One of the best ways to avoid lawsuits is to take preventative measures – one of the best preventative measures is having well-written contracts. Well-written and legally enforceable contracts avert many small business disputes that might otherwise become a litigation frenzy. Every so often litigation is unavoidable, but having a contract helps simplify the process, providing solid and organized evidence. This helps ease the expense of litigation reducing attorney workload and subsequent fees. Small business contracts are both an essential part of running a business and a great preventative measure against costly legal battles.
A Forward-Thinking Contract is a Great Lawsuit Repellent
Contracts are one of the best ways to avoid litigation down the road. The best contracts are “forward thinking”; in other words, ones that include all possible scenarios and the solutions. For example, in a commercial lease agreement, you should consider the different problems that can likely arise. Address these problems and specify who will be responsible for fixing them. Who is responsible for paying and fixing infrastructure damage due to a natural disaster? Normal wear-and-tear? If you forget to put in these types of contract provisions and such a scenario arises, disputes are likely to occur. For instance, both parties may be reluctant to take responsibility and pay for repairs. This situation becomes the perfect catalyst for a lawsuit.
Contracts Speed Up the Litigation Process
Even when litigation is unavoidable, having solid contracts really help speed things along. Contracts play as important a role in a civil lawsuit as physical evidence does in a criminal case. Contracts are a key source of evidence and that’s why they need to be well drafted and organized. The better the contract, the better the evidence and the faster and easier the litigation process will be. Plus, nothing looks worse in court than an ill-prepared small business owner who was not professional or diligent enough to use contracts. Being prepared with solid evidence in a lawsuit and having your contracts ready will ensure you do not instantly lose favor with the judge.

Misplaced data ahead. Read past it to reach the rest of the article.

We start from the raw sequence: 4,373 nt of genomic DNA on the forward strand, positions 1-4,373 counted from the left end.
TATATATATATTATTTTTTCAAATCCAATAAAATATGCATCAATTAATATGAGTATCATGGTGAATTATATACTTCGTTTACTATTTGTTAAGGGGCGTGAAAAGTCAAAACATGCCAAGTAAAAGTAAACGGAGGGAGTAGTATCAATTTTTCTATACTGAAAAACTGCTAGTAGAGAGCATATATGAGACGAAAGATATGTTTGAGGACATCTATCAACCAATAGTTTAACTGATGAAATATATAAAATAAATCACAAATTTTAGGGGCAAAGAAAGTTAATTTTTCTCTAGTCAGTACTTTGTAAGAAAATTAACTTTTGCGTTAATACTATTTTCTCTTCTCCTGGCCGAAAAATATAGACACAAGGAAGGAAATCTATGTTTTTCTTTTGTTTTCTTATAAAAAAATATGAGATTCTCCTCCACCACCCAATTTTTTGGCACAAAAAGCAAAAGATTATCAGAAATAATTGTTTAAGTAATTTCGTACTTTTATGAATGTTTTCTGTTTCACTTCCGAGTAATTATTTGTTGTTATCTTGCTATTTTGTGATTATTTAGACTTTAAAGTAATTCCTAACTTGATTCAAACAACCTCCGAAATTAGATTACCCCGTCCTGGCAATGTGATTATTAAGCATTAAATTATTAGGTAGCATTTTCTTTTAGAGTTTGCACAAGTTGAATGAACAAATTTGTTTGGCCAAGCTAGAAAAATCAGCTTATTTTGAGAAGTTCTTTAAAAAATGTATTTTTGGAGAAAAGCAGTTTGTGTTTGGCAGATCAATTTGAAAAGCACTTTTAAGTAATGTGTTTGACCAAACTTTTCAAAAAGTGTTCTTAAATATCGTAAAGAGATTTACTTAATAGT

Tips to Drafting A Forward-Thinking Contract
Luckily, for most types of contracts, there are excellent templates that address the various and complex issues that arise in small businesses. Companies such as DocStoc.com have the resources and templates available for small business owners to use in drafting a “forward thinking” contract. After finding a solid template, you should also keep these things in mind:
- Be sure to cater each contract to your specific business needs. No contract template can ever address all issues because every business is unique. Take the time to consider what other provisions you need to add.
- You are not at war with the other party. A big mistake many business owners make is they try to draft a one-sided contract that only protects one side. Always keep in mind that a respectable contract is one that is fair and somehow benefits all parties.
- Keep an open line of communication with the other party or their legal representative while drafting a contract – that way both parties can brainstorm and ensure all the bases are covered. You will end up with a sophisticated contract that will greatly reduce your chances of getting into a lawsuit.